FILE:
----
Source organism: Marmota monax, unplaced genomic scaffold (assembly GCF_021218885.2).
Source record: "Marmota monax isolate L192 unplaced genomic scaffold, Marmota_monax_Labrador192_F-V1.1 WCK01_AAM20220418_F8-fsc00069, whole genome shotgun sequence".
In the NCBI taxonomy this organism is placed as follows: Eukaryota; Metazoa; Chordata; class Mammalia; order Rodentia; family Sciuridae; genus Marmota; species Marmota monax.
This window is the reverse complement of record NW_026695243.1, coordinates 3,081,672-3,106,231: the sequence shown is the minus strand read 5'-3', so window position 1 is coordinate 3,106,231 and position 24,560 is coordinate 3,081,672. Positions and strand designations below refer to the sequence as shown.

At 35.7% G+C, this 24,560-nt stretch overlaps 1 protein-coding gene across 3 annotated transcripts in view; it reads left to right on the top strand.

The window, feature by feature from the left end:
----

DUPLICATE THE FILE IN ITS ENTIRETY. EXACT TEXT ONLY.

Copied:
Source organism: Marmota monax, unplaced genomic scaffold (assembly GCF_021218885.2).
Source record: "Marmota monax isolate L192 unplaced genomic scaffold, Marmota_monax_Labrador192_F-V1.1 WCK01_AAM20220418_F8-fsc00069, whole genome shotgun sequence".
In the NCBI taxonomy this organism is placed as follows: Eukaryota; Metazoa; Chordata; class Mammalia; order Rodentia; family Sciuridae; genus Marmota; species Marmota monax.
This window is the reverse complement of record NW_026695243.1, coordinates 3,081,672-3,106,231: the sequence shown is the minus strand read 5'-3', so window position 1 is coordinate 3,106,231 and position 24,560 is coordinate 3,081,672. Positions and strand designations below refer to the sequence as shown.

At 35.7% G+C, this 24,560-nt stretch overlaps 1 protein-coding gene across 3 annotated transcripts in view; it reads left to right on the top strand.

The window, feature by feature from the left end: